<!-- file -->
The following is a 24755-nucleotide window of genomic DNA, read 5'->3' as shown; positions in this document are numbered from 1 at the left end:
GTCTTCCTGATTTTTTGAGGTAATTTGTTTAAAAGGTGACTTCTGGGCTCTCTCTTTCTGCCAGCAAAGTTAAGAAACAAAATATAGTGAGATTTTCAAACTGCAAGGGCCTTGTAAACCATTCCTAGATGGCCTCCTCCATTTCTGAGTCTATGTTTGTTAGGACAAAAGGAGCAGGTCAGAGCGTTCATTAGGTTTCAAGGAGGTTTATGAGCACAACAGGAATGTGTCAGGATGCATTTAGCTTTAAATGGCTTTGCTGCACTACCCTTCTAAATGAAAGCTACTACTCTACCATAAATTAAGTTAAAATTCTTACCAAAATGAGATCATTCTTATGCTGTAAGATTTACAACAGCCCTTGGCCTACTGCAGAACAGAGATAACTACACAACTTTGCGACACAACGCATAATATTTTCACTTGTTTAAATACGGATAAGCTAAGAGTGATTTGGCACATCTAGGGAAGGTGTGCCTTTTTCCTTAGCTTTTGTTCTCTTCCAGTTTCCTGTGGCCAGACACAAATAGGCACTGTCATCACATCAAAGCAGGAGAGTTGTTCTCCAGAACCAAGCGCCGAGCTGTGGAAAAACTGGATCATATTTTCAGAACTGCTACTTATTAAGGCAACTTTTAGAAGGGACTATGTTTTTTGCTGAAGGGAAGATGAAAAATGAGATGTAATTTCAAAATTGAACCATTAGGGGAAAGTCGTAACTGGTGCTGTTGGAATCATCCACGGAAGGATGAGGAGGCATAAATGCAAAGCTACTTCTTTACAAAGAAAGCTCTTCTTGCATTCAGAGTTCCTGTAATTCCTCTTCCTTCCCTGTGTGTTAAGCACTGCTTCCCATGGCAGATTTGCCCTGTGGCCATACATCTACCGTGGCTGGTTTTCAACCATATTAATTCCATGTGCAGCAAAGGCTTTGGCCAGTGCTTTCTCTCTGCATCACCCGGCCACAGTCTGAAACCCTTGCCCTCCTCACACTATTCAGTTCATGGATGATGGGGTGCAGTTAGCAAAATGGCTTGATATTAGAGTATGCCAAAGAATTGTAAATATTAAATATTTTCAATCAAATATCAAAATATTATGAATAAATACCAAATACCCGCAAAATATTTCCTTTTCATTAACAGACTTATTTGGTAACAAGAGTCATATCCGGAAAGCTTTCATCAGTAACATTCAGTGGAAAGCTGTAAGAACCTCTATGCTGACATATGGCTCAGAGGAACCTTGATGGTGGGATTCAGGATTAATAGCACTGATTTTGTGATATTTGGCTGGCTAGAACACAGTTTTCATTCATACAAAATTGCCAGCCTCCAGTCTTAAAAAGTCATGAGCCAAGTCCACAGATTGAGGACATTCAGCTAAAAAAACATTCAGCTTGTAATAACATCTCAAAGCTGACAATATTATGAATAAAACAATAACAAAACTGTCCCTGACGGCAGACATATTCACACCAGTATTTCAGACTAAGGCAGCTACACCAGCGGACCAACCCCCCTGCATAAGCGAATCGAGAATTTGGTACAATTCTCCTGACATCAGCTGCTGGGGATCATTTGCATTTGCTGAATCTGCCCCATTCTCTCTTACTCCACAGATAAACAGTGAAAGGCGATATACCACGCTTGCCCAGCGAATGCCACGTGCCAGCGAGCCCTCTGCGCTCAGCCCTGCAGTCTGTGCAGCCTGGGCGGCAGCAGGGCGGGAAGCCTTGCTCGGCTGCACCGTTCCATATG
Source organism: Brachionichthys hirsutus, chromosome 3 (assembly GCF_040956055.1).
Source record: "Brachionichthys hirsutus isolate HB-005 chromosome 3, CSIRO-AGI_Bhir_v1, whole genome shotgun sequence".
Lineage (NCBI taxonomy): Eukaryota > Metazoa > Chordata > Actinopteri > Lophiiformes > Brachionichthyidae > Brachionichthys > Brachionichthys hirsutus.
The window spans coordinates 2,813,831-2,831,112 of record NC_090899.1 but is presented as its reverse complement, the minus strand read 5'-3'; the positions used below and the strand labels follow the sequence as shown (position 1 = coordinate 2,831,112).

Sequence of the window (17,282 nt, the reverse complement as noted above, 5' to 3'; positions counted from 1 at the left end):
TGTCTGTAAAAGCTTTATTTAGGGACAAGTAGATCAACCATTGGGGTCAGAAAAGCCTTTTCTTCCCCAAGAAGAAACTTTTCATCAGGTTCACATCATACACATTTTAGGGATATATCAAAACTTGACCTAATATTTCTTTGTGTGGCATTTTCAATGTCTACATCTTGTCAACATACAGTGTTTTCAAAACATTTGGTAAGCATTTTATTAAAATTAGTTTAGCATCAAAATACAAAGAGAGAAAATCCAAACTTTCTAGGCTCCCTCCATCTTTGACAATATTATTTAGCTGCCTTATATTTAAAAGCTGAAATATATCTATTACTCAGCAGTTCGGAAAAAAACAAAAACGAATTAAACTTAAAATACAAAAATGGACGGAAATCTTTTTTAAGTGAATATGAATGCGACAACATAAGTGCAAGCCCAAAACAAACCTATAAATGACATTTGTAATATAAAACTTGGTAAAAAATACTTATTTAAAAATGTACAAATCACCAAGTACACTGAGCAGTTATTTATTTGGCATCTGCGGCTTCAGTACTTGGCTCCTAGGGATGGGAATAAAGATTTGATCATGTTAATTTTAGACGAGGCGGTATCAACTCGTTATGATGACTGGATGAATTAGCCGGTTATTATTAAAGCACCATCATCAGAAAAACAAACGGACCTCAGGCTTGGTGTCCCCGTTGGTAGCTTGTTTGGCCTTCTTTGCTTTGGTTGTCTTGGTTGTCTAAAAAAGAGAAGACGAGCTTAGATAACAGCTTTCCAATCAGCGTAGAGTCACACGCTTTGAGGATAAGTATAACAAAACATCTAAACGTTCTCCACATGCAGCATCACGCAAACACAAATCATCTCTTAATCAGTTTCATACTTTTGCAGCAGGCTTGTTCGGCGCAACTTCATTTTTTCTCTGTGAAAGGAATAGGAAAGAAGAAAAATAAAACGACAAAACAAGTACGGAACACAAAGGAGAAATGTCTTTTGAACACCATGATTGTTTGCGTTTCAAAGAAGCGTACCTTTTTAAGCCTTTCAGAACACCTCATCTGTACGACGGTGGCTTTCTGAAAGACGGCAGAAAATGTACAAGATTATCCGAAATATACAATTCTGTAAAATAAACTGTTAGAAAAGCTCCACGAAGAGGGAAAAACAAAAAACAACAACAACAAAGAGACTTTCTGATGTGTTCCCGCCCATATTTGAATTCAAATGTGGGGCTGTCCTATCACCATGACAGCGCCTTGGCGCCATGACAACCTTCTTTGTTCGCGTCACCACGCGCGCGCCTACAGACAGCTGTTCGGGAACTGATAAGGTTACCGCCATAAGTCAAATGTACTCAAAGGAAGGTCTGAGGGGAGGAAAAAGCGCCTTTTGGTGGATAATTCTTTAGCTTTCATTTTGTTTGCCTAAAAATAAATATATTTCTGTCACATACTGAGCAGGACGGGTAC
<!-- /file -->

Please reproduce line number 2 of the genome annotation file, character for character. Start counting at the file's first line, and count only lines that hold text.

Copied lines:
GTCTTCCTGATTTTTTGAGGTAATTTGTTTAAAAGGTGACTTCTGGGCTCTCTCTTTCTGCCAGCAAAGTTAAGAAACAAAATATAGTGAGATTTTCAAACTGCAAGGGCCTTGTAAACCATTCCTAGATGGCCTCCTCCATTTCTGAGTCTATGTTTGTTAGGACAAAAGGAGCAGGTCAGAGCGTTCATTAGGTTTCAAGGAGGTTTATGAGCACAACAGGAATGTGTCAGGATGCATTTAGCTTTAAATGGCTTTGCTGCACTACCCTTCTAAATGAAAGCTACTACTCTACCATAAATTAAGTTAAAATTCTTACCAAAATGAGATCATTCTTATGCTGTAAGATTTACAACAGCCCTTGGCCTACTGCAGAACAGAGATAACTACACAACTTTGCGACACAACGCATAATATTTTCACTTGTTTAAATACGGATAAGCTAAGAGTGATTTGGCACATCTAGGGAAGGTGTGCCTTTTTCCTTAGCTTTTGTTCTCTTCCAGTTTCCTGTGGCCAGACACAAATAGGCACTGTCATCACATCAAAGCAGGAGAGTTGTTCTCCAGAACCAAGCGCCGAGCTGTGGAAAAACTGGATCATATTTTCAGAACTGCTACTTATTAAGGCAACTTTTAGAAGGGACTATGTTTTTTGCTGAAGGGAAGATGAAAAATGAGATGTAATTTCAAAATTGAACCATTAGGGGAAAGTCGTAACTGGTGCTGTTGGAATCATCCACGGAAGGATGAGGAGGCATAAATGCAAAGCTACTTCTTTACAAAGAAAGCTCTTCTTGCATTCAGAGTTCCTGTAATTCCTCTTCCTTCCCTGTGTGTTAAGCACTGCTTCCCATGGCAGATTTGCCCTGTGGCCATACATCTACCGTGGCTGGTTTTCAACCATATTAATTCCATGTGCAGCAAAGGCTTTGGCCAGTGCTTTCTCTCTGCATCACCCGGCCACAGTCTGAAACCCTTGCCCTCCTCACACTATTCAGTTCATGGATGATGGGGTGCAGTTAGCAAAATGGCTTGATATTAGAGTATGCCAAAGAATTGTAAATATTAAATATTTTCAATCAAATATCAAAATATTATGAATAAATACCAAATACCCGCAAAATATTTCCTTTTCATTAACAGACTTATTTGGTAACAAGAGTCATATCCGGAAAGCTTTCATCAGTAACATTCAGTGGAAAGCTGTAAGAACCTCTATGCTGACATATGGCTCAGAGGAACCTTGATGGTGGGATTCAGGATTAATAGCACTGATTTTGTGATATTTGGCTGGCTAGAACACAGTTTTCATTCATACAAAATTGCCAGCCTCCAGTCTTAAAAAGTCATGAGCCAAGTCCACAGATTGAGGACATTCAGCTAAAAAAACATTCAGCTTGTAATAACATCTCAAAGCTGACAATATTATGAATAAAACAATAACAAAACTGTCCCTGACGGCAGACATATTCACACCAGTATTTCAGACTAAGGCAGCTACACCAGCGGACCAACCCCCCTGCATAAGCGAATCGAGAATTTGGTACAATTCTCCTGACATCAGCTGCTGGGGATCATTTGCATTTGCTGAATCTGCCCCATTCTCTCTTACTCCACAGATAAACAGTGAAAGGCGATATACCACGCTTGCCCAGCGAATGCCACGTGCCAGCGAGCCCTCTGCGCTCAGCCCTGCAGTCTGTGCAGCCTGGGCGGCAGCAGGGCGGGAAGCCTTGCTCGGCTGCACCGTTCCATATG